Sony (NYSE: SNE) wants to swing into 2020 with a lot of momentum, and its acquisition of Insomniac Games is just the first step to doing that.
Insomniac (PRIVATE:INSOMNIACGAMES) is the 14th studio owned by Sony, and we can see in hiring trends that the ramp up for PlayStation 5 production is in full swing now. Growth in the number of total job listings and the increase to global marketing, product development, and software engineers staffs means the worldwide leader in gaming won't rest on its laurels for the fight against Google, Microsoft, Nintendo, Apple, Amazon, or anyone else.
The investment in Insomniac, a longtime partner-in-crime with Sony, was a no-brainer after the smashing success of Marvel's Spider-Man last October. A sequel is all but guarenteed to hit the PS5 in the future, and Sony clearly understood the importance of gaining a talented studio that's doing the best its ever done in its history.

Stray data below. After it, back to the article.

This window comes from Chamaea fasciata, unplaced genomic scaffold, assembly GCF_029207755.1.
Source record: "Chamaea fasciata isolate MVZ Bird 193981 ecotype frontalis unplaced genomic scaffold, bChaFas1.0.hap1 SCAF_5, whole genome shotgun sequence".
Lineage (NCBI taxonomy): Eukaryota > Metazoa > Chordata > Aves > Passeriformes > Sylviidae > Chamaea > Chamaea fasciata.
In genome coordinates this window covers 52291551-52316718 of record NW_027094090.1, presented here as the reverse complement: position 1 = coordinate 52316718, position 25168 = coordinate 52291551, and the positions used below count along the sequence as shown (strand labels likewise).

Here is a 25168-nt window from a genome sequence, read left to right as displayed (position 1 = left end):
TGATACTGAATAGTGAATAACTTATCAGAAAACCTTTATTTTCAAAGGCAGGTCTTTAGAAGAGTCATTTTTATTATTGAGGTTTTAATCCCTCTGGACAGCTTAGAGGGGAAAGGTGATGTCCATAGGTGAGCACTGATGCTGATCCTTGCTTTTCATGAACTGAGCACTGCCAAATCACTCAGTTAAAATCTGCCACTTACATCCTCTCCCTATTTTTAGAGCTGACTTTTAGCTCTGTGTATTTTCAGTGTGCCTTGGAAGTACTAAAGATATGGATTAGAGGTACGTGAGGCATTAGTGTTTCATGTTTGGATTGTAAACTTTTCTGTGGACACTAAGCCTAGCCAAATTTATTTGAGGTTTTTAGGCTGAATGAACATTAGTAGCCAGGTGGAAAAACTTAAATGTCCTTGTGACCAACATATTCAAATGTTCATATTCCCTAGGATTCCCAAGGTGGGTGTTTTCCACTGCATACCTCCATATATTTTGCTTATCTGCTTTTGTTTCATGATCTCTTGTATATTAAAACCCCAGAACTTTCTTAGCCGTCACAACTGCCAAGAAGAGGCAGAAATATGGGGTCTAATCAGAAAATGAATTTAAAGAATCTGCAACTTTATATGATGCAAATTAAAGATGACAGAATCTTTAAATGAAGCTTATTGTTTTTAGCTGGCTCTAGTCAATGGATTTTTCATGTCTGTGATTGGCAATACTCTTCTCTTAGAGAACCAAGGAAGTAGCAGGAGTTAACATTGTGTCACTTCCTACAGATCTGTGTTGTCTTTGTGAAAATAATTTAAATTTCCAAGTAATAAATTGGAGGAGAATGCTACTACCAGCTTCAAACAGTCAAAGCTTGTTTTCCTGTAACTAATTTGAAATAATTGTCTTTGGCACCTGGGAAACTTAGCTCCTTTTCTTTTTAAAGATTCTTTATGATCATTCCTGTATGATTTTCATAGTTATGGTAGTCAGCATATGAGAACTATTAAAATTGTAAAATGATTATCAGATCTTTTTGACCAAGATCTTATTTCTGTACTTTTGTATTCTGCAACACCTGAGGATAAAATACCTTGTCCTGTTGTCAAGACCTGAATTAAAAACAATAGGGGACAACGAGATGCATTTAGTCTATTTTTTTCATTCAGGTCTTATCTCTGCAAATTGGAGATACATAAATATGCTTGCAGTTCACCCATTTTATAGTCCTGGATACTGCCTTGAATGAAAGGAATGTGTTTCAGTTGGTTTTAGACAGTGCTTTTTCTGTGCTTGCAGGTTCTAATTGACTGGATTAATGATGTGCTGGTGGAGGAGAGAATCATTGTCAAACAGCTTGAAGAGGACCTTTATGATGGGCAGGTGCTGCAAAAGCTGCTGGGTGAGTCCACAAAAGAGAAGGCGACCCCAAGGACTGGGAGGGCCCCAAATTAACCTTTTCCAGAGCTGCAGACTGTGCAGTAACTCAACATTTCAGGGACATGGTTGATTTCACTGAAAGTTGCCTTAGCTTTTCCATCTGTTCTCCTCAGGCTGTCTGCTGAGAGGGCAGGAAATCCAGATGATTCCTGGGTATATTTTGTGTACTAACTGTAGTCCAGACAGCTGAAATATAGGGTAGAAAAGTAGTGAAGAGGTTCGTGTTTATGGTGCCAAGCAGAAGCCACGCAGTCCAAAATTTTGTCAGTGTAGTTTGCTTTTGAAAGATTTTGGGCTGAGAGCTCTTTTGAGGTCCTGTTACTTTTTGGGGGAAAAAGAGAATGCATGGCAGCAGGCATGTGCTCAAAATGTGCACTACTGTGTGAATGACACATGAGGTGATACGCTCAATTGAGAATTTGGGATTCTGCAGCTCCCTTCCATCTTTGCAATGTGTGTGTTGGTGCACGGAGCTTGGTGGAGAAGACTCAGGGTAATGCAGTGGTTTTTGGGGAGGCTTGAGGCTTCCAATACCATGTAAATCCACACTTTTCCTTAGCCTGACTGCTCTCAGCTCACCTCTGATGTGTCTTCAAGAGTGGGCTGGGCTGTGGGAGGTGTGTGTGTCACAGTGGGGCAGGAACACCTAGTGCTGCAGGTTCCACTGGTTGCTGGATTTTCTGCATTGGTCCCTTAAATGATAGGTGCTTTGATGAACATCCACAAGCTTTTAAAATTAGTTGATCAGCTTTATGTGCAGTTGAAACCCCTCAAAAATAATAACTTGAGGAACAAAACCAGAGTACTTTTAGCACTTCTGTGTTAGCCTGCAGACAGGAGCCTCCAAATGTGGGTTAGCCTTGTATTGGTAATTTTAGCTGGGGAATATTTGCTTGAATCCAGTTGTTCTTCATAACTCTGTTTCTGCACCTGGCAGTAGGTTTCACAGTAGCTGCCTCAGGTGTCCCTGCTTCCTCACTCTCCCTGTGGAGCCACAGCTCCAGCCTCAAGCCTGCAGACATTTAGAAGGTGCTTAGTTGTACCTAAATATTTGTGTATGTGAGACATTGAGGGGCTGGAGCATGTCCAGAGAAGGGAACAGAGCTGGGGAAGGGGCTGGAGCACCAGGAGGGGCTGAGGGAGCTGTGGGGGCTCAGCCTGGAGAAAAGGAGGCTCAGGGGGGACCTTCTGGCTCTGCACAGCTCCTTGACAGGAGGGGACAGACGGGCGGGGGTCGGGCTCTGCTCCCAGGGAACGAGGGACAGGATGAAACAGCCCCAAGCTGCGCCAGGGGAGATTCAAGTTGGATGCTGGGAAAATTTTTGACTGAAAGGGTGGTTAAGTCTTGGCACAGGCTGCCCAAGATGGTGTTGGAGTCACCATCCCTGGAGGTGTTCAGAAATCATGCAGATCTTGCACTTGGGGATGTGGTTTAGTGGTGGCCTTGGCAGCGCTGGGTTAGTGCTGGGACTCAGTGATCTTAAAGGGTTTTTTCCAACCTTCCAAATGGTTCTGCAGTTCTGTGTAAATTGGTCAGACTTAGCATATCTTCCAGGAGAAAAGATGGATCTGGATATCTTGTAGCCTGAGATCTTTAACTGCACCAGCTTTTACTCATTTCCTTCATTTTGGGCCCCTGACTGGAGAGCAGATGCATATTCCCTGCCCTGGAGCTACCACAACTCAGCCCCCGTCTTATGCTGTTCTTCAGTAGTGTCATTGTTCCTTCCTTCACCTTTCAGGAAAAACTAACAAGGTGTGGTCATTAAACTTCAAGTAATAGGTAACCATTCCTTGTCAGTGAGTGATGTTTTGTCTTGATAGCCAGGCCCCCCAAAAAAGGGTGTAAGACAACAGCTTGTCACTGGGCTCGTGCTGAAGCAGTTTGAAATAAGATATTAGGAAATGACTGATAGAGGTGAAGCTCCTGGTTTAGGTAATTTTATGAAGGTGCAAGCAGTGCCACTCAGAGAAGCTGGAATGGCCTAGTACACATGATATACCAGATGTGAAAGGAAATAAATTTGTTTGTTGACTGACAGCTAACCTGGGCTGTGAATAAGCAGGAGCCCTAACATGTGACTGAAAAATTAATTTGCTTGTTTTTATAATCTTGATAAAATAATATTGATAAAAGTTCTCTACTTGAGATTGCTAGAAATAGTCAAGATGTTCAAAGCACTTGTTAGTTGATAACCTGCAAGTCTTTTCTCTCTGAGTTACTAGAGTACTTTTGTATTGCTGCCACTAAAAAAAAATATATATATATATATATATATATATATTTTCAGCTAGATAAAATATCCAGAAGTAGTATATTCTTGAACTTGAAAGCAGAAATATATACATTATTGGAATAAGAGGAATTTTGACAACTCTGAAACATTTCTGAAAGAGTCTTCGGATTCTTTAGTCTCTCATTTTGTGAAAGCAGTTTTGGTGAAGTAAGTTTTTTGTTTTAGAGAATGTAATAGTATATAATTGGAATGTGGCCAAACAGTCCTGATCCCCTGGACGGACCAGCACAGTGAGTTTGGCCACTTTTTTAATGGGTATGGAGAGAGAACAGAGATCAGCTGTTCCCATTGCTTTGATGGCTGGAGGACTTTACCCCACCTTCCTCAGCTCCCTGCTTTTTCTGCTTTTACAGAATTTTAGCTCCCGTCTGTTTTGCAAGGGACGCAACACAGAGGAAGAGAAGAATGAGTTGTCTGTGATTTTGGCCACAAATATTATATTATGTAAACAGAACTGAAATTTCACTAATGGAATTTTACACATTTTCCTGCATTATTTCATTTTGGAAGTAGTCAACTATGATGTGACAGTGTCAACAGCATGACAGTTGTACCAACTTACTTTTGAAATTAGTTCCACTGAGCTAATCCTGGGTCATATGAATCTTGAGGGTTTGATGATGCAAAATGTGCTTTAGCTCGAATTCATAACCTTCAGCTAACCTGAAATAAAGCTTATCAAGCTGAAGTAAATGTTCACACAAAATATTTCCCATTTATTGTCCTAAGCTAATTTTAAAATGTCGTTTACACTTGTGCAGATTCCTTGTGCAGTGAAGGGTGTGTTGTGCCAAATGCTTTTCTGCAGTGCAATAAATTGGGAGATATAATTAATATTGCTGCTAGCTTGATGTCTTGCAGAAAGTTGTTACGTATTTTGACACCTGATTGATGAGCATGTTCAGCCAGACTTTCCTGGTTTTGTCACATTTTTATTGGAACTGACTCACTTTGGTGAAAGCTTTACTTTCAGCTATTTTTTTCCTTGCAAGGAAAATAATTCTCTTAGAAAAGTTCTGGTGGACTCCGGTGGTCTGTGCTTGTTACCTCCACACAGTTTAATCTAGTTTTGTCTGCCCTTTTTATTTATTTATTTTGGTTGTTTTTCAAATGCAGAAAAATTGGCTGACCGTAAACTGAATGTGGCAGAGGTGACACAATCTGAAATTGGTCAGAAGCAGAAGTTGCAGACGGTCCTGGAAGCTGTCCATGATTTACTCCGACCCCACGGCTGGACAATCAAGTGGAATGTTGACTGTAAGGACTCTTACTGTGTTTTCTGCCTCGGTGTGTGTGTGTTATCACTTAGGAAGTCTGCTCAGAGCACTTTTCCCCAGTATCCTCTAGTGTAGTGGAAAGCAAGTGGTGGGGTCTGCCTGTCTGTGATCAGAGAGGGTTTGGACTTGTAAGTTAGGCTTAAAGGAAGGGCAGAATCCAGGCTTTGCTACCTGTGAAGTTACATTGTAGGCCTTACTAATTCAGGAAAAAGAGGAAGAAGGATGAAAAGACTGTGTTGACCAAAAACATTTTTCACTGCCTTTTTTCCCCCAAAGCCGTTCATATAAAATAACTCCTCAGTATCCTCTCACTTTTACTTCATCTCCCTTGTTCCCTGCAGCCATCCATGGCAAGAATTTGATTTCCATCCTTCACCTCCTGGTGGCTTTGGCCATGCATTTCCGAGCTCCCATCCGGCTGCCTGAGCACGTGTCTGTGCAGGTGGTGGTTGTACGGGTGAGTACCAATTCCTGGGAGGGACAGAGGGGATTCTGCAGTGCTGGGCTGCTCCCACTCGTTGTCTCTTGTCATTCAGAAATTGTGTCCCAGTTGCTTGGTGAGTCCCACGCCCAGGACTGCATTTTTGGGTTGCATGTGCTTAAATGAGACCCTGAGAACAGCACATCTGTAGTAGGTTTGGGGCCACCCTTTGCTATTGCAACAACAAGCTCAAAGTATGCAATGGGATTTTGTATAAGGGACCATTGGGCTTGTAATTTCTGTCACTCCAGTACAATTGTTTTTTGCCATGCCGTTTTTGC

The sales numbers do not lie; Insomniac's latest release, Spider-Man PS4, shot to the top-100 sales ranks at just about every retailer, including Best Buy. After that, Sony almost had no choice but to purchase Insomniac for fear of Microsoft swooping in. Although the Spider-Man license is exclusive to Sony platforms, Insomniac did make an exclusive game for the Xbox One with Sunset Overdrive, a well reviewed critical darling that did not set the world on fire with its sales. That's the opposite story for Spider-Man, which is one of the best selling games almost a full year after its original release.
There is a miniature arms race to snatch up as many quality developers and studios between Sony and Microsoft, with each platform holder making sure to stock up on valuable IP and exclusive games for their next respective consoles. After a slew of signings by Phil Spencer, head of Xbox, Sony finally decided to make a big splash taking Insomniac off the market. We'll see which free agent gets purchased next as the next PlayStation and Xbox are slated to hit store shelves holiday 2020.
About the Data:
Thinknum tracks companies using information they post online - jobs, social and web traffic, product sales and app ratings - and creates data sets that measure factors like hiring, revenue and foot traffic. Data sets may not be fully comprehensive (they only account for what is available on the web), but they can be used to gauge performance factors like staffing and sales.